Photo Access with Ken McCoy

Photographic training,photo requests,insight,class agendas, multimedia transmissions from the field, wireless technology. For teens and adults with digital point and shoot, 35mm,digital slr and camera smartphones. This info is provided by internationally syndicated photojournalist Ken McCoy.Find out about agencies such as AP, UPI, World Picture News,World Entertainment News Network,PRPHOTOS, and Getty. KEEP UP WITH PHOTO EVENTS VIA PHOTO ACCESS WITH KEN MCCOY @kenmccoypress(twitter) !!!!

Sunday, February 04, 2007

Very Cool, I covered this in a Class.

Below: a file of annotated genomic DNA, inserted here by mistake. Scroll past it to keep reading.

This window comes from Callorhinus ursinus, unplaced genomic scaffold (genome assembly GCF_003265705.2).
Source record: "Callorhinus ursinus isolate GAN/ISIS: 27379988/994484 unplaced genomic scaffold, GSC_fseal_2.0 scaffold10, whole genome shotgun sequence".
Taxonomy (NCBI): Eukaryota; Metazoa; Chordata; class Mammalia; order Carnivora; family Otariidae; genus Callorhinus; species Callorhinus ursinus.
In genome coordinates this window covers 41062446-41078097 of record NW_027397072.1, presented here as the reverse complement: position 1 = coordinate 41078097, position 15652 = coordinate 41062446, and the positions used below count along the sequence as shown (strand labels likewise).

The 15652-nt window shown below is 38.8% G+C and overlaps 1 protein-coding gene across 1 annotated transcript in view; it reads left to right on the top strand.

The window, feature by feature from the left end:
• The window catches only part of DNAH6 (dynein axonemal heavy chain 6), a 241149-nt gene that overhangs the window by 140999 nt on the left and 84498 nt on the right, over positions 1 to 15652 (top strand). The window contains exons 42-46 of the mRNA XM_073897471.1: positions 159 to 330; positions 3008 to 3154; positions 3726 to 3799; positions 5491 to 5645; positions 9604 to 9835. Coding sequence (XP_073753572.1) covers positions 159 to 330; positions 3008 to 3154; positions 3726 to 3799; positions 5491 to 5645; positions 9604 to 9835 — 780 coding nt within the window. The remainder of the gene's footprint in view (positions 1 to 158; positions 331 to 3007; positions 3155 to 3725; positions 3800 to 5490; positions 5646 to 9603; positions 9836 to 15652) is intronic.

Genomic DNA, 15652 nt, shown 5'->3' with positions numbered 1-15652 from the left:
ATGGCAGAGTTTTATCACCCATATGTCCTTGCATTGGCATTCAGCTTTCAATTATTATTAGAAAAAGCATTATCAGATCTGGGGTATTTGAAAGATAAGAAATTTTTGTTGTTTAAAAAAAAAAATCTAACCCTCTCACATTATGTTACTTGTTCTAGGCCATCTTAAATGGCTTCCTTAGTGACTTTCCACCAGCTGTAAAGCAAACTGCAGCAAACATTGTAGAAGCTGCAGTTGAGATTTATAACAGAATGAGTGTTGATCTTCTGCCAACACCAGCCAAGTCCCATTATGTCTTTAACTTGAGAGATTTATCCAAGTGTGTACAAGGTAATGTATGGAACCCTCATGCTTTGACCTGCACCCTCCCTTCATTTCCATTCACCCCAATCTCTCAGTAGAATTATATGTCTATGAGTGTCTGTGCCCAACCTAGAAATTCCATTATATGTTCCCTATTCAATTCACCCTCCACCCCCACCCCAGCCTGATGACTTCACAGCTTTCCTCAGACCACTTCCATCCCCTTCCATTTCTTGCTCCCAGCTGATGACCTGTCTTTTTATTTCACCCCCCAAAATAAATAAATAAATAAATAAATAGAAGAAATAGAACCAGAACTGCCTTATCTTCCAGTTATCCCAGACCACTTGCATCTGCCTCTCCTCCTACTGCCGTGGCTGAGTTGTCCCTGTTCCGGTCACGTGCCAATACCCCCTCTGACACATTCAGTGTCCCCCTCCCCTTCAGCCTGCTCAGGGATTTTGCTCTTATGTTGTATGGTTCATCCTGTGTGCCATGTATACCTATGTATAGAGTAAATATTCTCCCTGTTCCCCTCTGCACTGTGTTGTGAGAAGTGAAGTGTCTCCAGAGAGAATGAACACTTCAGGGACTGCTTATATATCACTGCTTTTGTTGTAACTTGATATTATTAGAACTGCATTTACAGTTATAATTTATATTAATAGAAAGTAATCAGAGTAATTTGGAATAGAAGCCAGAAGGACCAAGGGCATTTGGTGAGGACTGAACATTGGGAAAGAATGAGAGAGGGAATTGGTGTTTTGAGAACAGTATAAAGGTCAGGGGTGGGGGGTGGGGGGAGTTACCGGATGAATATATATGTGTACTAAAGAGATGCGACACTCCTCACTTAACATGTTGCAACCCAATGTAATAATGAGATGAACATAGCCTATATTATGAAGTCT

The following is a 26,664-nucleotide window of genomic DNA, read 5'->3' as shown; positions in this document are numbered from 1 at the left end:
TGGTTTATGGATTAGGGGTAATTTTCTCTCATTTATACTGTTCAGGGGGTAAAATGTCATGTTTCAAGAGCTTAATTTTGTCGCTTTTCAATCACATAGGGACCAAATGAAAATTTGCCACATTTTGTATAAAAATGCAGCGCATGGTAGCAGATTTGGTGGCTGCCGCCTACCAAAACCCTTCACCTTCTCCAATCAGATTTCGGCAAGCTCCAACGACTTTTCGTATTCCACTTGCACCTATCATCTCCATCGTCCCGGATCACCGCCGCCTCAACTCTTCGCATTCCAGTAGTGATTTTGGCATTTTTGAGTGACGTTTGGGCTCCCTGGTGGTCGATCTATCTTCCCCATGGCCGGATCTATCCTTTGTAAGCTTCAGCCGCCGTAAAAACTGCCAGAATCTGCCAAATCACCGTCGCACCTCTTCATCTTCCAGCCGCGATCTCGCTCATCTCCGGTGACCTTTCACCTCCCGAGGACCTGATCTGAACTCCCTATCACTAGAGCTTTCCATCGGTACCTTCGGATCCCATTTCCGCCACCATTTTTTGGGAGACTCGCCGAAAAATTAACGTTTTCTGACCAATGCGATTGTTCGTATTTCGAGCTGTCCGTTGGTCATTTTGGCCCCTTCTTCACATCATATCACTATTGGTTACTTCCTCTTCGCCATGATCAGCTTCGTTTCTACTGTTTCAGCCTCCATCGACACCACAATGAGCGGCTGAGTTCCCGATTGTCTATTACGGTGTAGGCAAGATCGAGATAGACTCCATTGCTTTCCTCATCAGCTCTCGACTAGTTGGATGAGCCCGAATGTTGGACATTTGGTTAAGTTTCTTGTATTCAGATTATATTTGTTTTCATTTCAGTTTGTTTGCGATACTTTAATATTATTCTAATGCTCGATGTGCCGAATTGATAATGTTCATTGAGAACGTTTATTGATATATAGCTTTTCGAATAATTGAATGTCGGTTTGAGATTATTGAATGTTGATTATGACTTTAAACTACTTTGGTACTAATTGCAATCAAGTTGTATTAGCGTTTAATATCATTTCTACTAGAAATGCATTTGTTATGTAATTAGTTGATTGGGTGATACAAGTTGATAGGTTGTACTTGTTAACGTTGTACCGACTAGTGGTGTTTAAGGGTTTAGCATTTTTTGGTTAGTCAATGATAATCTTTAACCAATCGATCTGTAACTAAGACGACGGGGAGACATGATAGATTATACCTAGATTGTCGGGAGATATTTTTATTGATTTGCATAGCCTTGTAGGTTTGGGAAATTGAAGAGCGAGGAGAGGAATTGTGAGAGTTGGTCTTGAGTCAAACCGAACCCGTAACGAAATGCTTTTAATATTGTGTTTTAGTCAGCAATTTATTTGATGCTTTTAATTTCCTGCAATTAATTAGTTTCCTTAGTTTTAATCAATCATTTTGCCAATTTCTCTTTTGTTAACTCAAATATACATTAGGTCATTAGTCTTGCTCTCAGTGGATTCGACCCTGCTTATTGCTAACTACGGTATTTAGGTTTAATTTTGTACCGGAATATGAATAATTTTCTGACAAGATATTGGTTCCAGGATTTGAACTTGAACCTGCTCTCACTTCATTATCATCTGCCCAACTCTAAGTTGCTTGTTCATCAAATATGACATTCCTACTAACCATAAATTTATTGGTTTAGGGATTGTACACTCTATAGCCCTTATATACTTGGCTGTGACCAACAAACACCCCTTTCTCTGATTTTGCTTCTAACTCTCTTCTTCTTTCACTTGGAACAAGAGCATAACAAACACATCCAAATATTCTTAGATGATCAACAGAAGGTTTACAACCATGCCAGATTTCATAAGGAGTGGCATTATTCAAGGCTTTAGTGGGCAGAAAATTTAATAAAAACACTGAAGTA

NET Television Special on Joel Sartore Premieres Nationally on PBSPrimiere Monday, Feb. 5th, 9 p.m. CTOn the job, National Geographic Magazine photographer Joel Sartore has beenchased by bears, wolves, alligators and musk oxen. He shoots in some of themost exotic locales on earth, but often in wretched conditions for weeks onend. NET Television's "At Close Range with National Geographic" receives itsnational PBS premiere on Monday, Feb. 5. It will air at 9 p.m. CT. Fromcapturing the beauty of Sandhill cranes near Kearney, NE., to the tropics ofthe Amazon jungle, the program follows Ralston, Neb., native Sartore in hispursuit of the perfect image.While Sartore muses about whether his is the best job in the world or theworst, he also considers working for National Geographic Magazine an honor.His images must tell a story for the legendary publication where photographsform the narrative for every article. He feels that the majority ofAmericans want to know that there are still some things left that are wildand natural. National Geographic brings that idea home to the world."At Close Range" follows Sartore as his assignments take him to Brazil,Bolivia, Alaska and Yellowstone Park, as well as several Nebraska locations,including the Lillian Annette Rowe Bird Sanctuary near Kearney to photographSandhill cranes; the Burwell Rodeo to shoot the Wild Horse Race, one of themost dangerous events on the Professional Rodeo Cowboys Association circuit;and Lincoln's Little Salt Creek to document the endangered Salt Creek TigerBeetle.The program shows Sartore in consultation with National Geographic Magazinephoto editors in Washington, D.C., as thousands of individual frames arewhittled down to the 10 or 20 that will accompany a typical magazine story.